With militant insurgents consolidating their control across much of northern Iraq, plans to build a new $1 billion parliamentary complex in Baghdad, to be designed by mega-architect Zaha Hadid , still appear to be moving forward.
Since the project started, it mired in plenty of controversies. In 2012, the Royal Institute of British Architects, which ran the architecture competition on behalf of the Iraq government, selected a rotunda-shaped design by the London-based firm Assemblage as the winning proposal.
Soon after, the country’s Council of Representatives handed the commission to the Iraqi-born Hadid, even though her studio placed third in the contest.
According to a report from British media, it has been revealed that Hadid was also commissioned to build Iraq’s new Central Bank in 2012, signed the final deal last month at the Iraqi embassy in London.
Last week, the secretary general of Iraq’s parliament, Ayad Namik Majid, said that construction would proceed on the 49-acre site despite the threat posed by the extremist group Islamic State in Syria and the Levant, or ISIL.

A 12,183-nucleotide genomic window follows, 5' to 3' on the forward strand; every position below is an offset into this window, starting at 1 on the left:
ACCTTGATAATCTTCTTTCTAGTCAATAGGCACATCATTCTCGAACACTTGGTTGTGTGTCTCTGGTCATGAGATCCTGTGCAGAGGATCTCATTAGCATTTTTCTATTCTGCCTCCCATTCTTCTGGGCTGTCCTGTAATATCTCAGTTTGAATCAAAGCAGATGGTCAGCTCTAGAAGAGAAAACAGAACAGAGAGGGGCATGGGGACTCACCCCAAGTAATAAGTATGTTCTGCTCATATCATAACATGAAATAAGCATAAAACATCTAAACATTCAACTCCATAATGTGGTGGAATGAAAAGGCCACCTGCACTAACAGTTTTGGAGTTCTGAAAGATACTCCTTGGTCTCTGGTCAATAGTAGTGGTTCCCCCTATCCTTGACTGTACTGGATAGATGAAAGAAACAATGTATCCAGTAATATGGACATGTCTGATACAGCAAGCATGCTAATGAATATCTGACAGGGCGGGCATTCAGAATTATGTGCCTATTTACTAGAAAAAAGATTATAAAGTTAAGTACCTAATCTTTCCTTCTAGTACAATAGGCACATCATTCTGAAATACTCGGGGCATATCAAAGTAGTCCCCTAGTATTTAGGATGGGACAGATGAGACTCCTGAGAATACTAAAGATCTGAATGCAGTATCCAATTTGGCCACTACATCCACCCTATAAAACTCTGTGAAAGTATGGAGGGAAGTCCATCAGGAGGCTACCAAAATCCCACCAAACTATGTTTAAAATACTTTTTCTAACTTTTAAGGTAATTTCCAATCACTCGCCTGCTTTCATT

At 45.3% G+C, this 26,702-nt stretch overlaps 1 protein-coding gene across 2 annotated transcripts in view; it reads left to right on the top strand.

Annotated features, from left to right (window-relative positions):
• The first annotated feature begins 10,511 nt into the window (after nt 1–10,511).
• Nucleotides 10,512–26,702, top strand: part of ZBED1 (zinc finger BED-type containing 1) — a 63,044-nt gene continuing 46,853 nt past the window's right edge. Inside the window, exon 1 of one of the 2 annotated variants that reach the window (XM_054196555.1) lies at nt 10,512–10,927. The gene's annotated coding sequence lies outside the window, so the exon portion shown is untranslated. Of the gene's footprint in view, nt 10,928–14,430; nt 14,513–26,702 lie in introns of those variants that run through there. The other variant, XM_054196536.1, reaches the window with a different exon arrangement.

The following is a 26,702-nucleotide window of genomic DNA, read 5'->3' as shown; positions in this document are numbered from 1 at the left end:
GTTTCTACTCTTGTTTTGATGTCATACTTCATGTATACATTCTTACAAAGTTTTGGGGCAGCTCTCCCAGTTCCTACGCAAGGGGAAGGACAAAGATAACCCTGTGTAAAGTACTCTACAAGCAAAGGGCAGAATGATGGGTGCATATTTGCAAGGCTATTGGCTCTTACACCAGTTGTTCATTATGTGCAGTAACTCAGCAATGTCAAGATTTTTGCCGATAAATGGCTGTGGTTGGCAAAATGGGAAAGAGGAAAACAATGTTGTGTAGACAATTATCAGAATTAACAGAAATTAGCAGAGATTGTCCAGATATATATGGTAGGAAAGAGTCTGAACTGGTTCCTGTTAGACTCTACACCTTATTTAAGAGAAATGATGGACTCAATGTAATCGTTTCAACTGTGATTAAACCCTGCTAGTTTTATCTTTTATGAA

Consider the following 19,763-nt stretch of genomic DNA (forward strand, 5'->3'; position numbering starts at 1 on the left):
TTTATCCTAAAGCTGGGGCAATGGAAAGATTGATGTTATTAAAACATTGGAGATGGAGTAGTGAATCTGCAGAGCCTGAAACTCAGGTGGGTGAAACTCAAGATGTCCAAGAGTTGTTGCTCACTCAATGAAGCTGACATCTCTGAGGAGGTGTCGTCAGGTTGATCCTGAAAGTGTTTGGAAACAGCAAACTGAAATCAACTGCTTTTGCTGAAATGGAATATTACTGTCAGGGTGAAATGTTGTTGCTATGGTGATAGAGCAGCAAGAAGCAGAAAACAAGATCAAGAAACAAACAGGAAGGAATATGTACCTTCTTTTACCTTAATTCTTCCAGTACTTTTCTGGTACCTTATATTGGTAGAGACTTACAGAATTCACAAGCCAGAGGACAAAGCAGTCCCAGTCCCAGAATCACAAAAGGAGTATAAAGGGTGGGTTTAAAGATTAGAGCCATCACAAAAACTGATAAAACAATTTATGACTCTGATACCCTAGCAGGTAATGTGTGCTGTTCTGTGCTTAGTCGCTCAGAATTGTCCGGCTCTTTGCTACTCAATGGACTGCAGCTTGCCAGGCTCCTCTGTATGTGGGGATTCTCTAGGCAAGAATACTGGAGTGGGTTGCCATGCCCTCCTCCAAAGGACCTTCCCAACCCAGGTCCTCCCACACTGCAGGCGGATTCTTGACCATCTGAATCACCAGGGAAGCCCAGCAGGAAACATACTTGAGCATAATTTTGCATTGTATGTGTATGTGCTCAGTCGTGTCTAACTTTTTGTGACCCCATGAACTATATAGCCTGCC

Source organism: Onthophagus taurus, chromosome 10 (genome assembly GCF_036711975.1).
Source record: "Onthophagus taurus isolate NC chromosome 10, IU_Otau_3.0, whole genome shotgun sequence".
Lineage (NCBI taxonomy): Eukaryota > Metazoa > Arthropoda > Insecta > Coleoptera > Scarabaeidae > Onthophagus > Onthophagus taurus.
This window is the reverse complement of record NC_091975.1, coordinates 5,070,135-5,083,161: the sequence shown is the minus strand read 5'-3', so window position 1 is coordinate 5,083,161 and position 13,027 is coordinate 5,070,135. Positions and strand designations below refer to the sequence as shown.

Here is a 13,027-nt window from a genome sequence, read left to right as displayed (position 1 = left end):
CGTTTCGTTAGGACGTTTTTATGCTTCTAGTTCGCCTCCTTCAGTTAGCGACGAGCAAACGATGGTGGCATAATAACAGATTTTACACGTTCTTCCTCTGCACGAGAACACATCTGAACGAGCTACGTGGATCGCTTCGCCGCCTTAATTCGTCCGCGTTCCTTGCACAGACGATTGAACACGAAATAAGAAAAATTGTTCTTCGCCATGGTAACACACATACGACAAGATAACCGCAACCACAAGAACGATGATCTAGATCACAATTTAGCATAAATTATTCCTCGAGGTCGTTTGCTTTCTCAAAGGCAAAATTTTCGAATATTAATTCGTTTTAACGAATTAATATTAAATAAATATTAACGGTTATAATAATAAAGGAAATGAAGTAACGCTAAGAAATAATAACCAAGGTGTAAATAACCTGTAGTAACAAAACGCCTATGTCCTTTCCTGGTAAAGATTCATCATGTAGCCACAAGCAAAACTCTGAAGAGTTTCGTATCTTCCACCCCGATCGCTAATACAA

Hadid was the first woman to win the prestigious Pritzker Prize. She commands big fees for her curvy, computer-based designs, which include BMW’s plant in Leipzig, Germany and the London Antiques Center, built for the 2012 Summer Olympics.
It is also reported that Hadid’s office, slashed its commission by more than a third, from $78 million to $51 million. However, the price is still hefty and it has halted plans for civic-minded projects such as hospitals in Basra and an oncology center and a library in the capital. The government has yet to release Hadid’s plans to the public.
In February, the architect came under fire for shirking accountability in the deaths of hundreds of migrant construction workers building the stadium she designed for the 2022 World Cup in Qatar. Asked whether she was concerned, she remarked, “Yes, but I’m more concerned about the deaths in Iraq as well, so what do I do about that?”